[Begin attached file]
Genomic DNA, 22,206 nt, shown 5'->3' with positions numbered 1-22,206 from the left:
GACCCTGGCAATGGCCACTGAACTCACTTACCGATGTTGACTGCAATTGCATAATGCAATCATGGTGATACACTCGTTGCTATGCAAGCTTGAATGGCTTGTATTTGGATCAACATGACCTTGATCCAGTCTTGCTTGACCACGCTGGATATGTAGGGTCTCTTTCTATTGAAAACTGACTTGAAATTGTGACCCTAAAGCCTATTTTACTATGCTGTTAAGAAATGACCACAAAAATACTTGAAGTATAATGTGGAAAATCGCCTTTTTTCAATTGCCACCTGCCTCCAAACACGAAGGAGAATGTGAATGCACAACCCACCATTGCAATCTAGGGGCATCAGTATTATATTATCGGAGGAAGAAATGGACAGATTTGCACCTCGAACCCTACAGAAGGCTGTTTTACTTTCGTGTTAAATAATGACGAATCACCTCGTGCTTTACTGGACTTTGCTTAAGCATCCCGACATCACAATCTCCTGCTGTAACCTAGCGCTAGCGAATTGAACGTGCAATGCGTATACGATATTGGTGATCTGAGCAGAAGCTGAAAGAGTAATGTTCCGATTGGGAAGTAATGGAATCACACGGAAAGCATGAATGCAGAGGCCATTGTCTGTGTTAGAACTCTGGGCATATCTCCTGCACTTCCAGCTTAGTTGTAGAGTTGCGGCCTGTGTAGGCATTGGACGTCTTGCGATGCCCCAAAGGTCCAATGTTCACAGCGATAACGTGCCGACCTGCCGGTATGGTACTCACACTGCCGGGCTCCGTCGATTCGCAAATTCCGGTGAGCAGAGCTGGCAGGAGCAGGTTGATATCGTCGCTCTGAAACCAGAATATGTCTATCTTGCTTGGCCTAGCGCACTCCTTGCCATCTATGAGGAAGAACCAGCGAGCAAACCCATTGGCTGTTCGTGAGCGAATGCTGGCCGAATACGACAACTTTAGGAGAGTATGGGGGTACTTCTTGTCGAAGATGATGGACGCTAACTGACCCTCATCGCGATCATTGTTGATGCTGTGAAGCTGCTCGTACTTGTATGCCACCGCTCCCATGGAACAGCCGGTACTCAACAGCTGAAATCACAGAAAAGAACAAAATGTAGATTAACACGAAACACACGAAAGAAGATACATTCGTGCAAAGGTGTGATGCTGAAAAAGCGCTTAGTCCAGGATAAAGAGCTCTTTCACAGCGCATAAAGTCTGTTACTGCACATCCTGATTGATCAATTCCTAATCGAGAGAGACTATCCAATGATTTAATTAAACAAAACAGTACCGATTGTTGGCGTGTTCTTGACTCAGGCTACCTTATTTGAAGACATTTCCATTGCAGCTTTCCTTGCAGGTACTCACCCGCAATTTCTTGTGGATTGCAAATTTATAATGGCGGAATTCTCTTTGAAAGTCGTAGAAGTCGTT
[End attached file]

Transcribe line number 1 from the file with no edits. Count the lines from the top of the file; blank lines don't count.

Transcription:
Genomic DNA, 22,206 nt, shown 5'->3' with positions numbered 1-22,206 from the left: